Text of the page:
“The three days after he was born was heaven on Earth,” Angelique says. “I totally forgot I was incarcerated.”
She was still shackled as she cuddled her newborn baby, J’mari Angel.
Just a week after her C-section, Angelique was put back to work in the kitchen at the prison against general recommendations not to lift anything heavier than a baby for a few weeks following a Caesarean section. Her pain and trauma led to her use of drugs and alcohol, obtained within the prison, to cope.
“I just wanted to get numb,” she says.
When she was granted parole in 2018, after nearly nine years inside, Angelique got to see her son for the first time since he had been born.
“My mom had a conviction from years earlier that denied her the ability to bring my kids for visits,” Angelique says.
“This is modern-day slavery,” says Angelique. “It’s a system that is punitive and perpetuates harm to incarcerated women and their families. We are still human. We are still mothers.”
What Can (And Is) Being Done for Pregnant Prisoners
“What we need is a mandatory set of healthcare standards, and a system of oversight institutions of incarceration have to follow,” Carolyn Sufrin, medical anthropologist and author of the book Jailcare, tells The News Station. “They have to include reproductive health care and pregnancy and postpartum care. Not standardizing care and not having accountability or oversight means that people are not getting pregnancy care that they are constitutionally required to receive.” These rights were established with the 1976 Supreme Court Case Estelle v. Gamble, entitling people in prison to healthcare.
If systems continue as they are, though, pregnant women and their babies will continue to bear the harms of inadequate care.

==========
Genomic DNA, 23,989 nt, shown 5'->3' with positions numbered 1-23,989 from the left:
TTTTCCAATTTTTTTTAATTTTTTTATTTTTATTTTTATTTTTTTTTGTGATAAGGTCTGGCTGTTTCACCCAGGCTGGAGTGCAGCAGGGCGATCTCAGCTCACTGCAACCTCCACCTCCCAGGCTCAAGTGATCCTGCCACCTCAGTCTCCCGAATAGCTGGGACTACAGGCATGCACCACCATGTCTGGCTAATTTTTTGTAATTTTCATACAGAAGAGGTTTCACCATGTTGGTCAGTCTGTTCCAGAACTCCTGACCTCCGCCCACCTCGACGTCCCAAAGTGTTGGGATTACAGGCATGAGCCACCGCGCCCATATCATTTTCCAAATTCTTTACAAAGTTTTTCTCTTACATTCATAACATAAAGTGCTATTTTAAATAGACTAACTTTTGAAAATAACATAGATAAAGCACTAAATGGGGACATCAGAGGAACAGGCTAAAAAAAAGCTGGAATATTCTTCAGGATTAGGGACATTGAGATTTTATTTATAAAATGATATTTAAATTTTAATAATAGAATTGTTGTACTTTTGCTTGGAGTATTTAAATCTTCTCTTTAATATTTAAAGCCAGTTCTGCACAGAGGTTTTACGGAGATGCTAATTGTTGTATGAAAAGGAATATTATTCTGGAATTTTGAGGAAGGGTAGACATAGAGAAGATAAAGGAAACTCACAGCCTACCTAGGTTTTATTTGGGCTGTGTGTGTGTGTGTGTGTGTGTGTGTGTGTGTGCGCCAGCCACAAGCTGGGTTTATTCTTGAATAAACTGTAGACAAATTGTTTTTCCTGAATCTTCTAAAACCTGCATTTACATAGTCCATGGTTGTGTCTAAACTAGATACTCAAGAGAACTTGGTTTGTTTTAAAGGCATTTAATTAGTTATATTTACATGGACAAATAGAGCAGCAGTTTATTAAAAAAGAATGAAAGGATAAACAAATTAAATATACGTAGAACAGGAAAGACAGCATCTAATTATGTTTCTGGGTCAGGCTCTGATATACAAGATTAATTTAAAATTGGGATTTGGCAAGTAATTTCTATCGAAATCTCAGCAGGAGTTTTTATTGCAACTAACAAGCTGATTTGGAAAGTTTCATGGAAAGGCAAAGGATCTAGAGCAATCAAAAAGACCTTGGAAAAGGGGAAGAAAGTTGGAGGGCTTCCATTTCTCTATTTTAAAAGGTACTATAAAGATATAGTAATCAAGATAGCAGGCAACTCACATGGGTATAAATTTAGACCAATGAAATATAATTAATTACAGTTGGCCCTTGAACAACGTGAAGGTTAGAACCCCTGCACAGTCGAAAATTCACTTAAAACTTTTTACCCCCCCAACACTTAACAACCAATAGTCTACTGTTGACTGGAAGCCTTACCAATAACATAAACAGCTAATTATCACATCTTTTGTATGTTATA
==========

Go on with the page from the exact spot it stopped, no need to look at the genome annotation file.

“Pregnant women who are incarcerated will continue to be traumatized by hospital and carceral systems,” Sufrin says. “There are high rates of substance abuse disorder and untreated mental illness in this population of women — we risk not getting them treatment they need. There may be short- and long-term impacts on pregnancy and other outcomes, and outcomes of the infants as well.”
Sufrin points to Minnesota as an example of how states can find alternatives to the incarceration of pregnant women.
In May, Minnesota Gov. Tim Walz, a Democrat, signed the Minnesota Department of Corrections Healthy Start Act into law. The Healthy Start Act allows the Commissioner of Corrections to offer alternatives to prison for pregnant women in the criminal justice system. Women who are pregnant or immediately postpartum in Minnesota can now be placed in halfway houses, be supervised in accordance with current statute and provided with treatment and programming in the placement location for the duration of their pregnancy and up to a year post-birth.